At the Naturalness 2014 Conference

Greetings from the last day of the conference “Naturalness 2014“, where theorists and experimentalists involved with the Large Hadron Collider [LHC] are discussing one of the most widely-discussed questions in high-energy physics: are the laws of nature in our universe “natural” (= “generic”), and if not, why not? It’s so widely discussed that one of my concerns coming in to the conference was whether anyone would have anything new to say that hadn’t already been said many times.

What makes the Standard Model’s equations (which are the equations governing the known particles, including the simplest possible Higgs particle) so “unnatural” (i.e. “non-generic”) is that when one combines the Standard Model with, say, Einstein’s gravity equations. or indeed with any other equations involving additional particles and fields, one finds that the parameters in the equations (such as the strength of the electromagnetic force or the interaction of the electron with the Higgs field) must be chosen so that certain effects almost perfectly cancel, to one part in a gazillion* (something like 10³²). If this cancellation fails, the universe described by these equations looks nothing like the one we know. I’ve discussed this non-genericity in some detail here.

*A gazillion, as defined on this website, is a number so big that it even makes particle physicists and cosmologists flinch. [From Old English, gajillion.]

Most theorists who have tried to address the naturalness problem have tried adding new principles, and consequently new particles, to the Standard Model’s equations, so that this extreme cancellation is no longer necessary, or so that the cancellation is automatic, or something to this effect. Their suggestions have included supersymmetry, warped extra dimensions, little Higgs, etc…. but importantly, these examples are only natural if the lightest of the new particles that they predict have masses that are around or below 1 TeV/c², and must therefore be directly observable at the LHC (with a few very interesting exceptions, which I’ll talk about some other time). The details are far too complex to go into here, but the constraints from what was not discovered at LHC in 2011-2012 implies that most of these examples don’t work perfectly. Some partial non-automatic cancellation, not at one part in a gazillion but at one part in 100, seems to be necessary for almost all of the suggestions made up to now.

So what are we to think of this?

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Visiting the University of Maryland

Along with two senior postdocs (Andrey Katz of Harvard and Nathaniel Craig of Rutgers) I’ve been visiting the University of Maryland all week, taking advantage of end-of-academic-term slowdowns to spend a few days just thinking hard, with some very bright and creative colleagues, about the implications of what we have discovered (a Higgs particle of … Read more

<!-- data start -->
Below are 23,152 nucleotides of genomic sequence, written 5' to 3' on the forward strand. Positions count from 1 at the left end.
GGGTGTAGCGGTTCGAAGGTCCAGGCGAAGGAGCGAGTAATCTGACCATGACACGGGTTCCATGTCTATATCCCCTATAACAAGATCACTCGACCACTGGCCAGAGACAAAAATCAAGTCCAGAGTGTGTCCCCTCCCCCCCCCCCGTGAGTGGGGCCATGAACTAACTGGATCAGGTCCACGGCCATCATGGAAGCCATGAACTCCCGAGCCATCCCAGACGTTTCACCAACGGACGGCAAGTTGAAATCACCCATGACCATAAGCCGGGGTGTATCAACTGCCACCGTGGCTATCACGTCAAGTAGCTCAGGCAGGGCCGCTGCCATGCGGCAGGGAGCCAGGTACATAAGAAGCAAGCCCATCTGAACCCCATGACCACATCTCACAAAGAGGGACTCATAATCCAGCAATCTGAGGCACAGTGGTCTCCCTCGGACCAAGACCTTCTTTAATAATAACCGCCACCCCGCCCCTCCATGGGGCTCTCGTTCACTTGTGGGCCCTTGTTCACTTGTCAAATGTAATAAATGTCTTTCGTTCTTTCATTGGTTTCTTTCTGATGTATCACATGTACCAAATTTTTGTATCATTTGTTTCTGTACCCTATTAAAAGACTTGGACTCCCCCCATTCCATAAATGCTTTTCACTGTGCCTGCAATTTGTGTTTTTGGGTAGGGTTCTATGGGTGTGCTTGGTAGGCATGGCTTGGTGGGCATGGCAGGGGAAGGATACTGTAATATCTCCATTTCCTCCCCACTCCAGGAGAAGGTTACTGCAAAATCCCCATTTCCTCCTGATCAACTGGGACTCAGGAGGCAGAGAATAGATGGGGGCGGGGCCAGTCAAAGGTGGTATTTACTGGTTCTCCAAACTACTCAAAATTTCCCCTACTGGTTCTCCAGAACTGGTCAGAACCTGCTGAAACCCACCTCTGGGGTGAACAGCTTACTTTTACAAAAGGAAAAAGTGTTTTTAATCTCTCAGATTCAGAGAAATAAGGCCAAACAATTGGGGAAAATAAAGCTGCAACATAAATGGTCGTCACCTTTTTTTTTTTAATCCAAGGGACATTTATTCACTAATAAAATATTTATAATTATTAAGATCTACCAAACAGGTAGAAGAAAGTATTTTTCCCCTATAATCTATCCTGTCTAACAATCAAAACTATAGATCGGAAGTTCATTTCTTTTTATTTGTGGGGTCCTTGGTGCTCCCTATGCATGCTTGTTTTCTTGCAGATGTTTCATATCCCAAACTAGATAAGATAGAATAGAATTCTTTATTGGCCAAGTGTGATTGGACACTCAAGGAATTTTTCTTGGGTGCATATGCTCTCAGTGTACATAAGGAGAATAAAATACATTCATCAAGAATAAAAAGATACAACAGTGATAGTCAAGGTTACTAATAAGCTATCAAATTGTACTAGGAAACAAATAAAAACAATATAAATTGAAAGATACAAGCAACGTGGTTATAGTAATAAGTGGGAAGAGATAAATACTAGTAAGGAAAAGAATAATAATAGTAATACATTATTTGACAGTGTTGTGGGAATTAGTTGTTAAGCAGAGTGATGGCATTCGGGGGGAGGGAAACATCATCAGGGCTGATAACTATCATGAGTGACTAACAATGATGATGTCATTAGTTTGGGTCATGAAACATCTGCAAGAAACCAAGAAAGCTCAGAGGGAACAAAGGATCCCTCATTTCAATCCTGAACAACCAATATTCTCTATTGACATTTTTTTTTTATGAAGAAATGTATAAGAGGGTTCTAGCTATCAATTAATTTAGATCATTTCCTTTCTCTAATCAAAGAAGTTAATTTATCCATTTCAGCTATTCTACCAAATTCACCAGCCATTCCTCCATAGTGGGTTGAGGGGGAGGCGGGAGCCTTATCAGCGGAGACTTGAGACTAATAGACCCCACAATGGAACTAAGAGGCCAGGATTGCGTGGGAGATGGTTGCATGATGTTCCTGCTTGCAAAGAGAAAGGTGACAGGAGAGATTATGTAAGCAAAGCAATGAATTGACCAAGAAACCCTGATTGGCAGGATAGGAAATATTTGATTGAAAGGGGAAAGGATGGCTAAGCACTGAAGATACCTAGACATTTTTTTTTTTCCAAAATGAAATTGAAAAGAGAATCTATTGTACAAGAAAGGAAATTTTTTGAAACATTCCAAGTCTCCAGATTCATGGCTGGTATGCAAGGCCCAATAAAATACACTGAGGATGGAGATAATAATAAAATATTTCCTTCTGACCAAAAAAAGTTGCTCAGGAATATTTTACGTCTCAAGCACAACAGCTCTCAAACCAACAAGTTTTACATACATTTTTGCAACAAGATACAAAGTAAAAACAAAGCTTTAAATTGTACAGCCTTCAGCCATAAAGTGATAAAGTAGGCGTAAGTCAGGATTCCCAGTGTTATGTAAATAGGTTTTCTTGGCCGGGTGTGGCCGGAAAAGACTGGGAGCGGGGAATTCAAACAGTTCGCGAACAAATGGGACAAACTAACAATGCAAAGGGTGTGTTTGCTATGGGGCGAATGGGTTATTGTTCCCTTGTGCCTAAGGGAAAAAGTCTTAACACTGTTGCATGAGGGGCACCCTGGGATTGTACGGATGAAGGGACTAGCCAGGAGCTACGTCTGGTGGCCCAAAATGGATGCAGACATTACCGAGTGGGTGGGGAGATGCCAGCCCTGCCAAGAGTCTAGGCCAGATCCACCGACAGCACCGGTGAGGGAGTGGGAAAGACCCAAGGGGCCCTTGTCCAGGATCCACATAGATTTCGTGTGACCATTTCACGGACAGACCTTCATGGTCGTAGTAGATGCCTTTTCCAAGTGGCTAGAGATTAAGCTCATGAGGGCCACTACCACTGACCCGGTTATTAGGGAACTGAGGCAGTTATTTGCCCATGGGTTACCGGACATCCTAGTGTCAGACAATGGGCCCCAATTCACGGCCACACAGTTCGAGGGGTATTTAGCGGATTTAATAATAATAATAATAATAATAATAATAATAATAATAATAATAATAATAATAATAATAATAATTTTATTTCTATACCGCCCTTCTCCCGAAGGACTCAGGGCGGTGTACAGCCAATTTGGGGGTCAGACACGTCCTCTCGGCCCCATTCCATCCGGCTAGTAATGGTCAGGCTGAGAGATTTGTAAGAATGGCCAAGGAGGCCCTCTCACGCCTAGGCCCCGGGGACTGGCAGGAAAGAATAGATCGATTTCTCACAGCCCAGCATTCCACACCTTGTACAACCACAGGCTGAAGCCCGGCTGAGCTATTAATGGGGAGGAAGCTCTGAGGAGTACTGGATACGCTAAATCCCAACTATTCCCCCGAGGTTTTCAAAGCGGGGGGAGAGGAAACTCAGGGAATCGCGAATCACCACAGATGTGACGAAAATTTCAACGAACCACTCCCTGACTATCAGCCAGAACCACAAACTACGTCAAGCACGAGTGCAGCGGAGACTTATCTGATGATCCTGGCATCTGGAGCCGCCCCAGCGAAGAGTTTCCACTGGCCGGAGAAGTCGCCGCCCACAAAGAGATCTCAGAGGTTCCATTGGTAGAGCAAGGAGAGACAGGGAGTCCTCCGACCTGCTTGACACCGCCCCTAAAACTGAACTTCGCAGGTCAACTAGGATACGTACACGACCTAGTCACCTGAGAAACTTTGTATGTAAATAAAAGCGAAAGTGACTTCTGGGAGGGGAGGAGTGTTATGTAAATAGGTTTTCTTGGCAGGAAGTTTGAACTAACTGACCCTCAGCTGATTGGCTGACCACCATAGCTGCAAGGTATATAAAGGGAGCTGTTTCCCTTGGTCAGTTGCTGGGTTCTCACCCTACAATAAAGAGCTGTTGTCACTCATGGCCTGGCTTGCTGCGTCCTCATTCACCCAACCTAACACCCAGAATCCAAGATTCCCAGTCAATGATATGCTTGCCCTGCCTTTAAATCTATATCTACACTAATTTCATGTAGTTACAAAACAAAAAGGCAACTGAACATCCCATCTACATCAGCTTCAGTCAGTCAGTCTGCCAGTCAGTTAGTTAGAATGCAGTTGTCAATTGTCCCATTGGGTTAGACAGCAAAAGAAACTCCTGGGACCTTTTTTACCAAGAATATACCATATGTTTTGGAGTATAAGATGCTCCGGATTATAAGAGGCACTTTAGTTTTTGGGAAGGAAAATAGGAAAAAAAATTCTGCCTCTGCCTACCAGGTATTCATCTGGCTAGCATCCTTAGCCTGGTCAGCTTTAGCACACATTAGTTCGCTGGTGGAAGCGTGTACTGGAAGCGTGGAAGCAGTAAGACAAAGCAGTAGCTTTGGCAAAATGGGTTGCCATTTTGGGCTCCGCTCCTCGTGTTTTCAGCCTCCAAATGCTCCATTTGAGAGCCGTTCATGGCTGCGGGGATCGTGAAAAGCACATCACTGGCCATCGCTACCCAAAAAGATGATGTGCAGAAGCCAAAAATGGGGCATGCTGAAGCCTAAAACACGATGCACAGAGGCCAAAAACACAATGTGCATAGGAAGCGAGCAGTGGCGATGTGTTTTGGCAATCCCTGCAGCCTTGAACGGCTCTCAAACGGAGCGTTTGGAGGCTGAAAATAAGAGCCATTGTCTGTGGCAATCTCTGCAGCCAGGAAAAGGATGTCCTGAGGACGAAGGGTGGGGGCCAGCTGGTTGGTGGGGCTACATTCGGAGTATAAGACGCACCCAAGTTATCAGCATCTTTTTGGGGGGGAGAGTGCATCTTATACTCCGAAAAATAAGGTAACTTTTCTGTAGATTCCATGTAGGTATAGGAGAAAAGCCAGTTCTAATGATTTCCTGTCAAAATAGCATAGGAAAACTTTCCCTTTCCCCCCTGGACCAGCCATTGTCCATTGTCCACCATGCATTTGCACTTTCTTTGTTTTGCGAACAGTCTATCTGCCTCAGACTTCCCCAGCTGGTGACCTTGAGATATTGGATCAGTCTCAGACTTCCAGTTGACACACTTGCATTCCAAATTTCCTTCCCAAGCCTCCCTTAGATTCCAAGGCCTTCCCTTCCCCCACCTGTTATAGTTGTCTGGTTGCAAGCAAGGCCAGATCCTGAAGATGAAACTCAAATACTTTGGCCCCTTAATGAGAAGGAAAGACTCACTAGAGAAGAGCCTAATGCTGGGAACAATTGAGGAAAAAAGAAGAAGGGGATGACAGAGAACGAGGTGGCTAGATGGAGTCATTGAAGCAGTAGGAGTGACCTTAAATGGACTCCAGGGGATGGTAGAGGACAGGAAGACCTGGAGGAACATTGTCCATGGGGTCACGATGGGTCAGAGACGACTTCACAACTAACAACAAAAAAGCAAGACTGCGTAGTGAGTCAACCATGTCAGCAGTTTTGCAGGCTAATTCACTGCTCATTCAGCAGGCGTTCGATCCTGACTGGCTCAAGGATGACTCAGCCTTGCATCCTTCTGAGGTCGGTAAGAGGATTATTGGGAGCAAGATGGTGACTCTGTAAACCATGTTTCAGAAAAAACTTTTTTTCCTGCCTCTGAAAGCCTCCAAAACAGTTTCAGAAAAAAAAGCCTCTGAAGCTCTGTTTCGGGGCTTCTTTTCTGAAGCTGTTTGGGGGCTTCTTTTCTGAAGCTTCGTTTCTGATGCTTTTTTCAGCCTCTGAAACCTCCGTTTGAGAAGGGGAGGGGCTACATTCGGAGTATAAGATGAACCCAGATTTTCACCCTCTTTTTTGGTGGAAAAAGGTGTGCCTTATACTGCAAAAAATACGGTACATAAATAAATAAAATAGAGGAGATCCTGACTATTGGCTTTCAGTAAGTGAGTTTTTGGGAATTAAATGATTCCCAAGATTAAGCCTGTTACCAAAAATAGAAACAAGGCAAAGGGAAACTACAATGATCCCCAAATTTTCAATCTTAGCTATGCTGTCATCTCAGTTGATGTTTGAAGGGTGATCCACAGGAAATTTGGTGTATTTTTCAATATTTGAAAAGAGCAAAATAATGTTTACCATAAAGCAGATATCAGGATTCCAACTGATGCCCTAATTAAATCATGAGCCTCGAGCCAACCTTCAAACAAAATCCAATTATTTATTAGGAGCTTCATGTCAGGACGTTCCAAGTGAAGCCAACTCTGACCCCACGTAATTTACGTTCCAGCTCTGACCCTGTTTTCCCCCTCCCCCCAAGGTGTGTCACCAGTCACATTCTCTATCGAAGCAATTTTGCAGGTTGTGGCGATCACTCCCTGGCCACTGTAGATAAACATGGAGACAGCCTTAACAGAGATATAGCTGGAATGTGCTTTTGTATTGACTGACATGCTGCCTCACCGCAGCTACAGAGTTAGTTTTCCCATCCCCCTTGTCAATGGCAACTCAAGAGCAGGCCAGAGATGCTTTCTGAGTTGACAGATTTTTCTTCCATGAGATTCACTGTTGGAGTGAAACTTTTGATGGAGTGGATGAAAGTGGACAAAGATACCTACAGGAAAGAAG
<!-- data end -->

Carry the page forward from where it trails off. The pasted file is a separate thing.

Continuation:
Did the LHC Just Rule Out String Theory?!

Over the weekend, someone said to me, breathlessly, that they’d read that “Results from the Large Hadron Collider [LHC] have blown string theory out of the water.”

Good Heavens! I replied. Who fed you that line of rubbish?!

Well, I’m not sure how this silliness got started, but it’s completely wrong. Just in case some of you or your friends have heard the same thing, let me explain why it’s wrong.

First, a distinction — one that is rarely made, especially by the more rabid bloggers, both those who are string lovers and those that are string haters. [Both types mystify me.] String theory has several applications, and you need to keep them straight. Let me mention two.

  1. Application number 1: this is the one you’ve heard about. String theory is a candidate (and only a candidate) for a “theory of everything” — a silly term, if you ask me, for what it really means is “a theory of all of nature’s particles, forces and space-time”. It’s not a theory of genetics or a theory of cooking or a theory of how to write a good blog post. But it’s still a pretty cool thing. This is the theory (i.e. a set of consistent equations and methods that describes relativistic quantum strings) that’s supposed to explain quantum gravity and all of particle physics, and if it succeeded, that would be fantastic.
  2. Application number 2: String theory can serve as a tool. You can use its mathematics, and/or the physical insights that you can gain by thinking about and calculating how strings behave, to solve or partially solve problems in other subjects. (Here’s an example.) These subjects include quantum field theory and advanced mathematics, and if you work in these areas, you may really not care much about application number 1. Even if application number 1 were ruled out by data, we’d still continue to use string theory as a tool. Consider this: if you grew up learning that a hammer was a religious idol to be worshipped, and later you decided you didn’t believe that anymore, would you throw out all your hammers? No. They’re still useful even if you don’t worship them.

BUT: today we are talking about Application Number 1: string theory as a candidate theory of all particles, etc.

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SEARCH day 1

The first day of the SEARCH workshop was focused on current and future measurements of the new Higgs particle discovered in 2012. A lot of the issues I’ve written about before (for instance here and here) and most of the updates were rather technical, so I won’t cover them today. But I thought it useful … Read more

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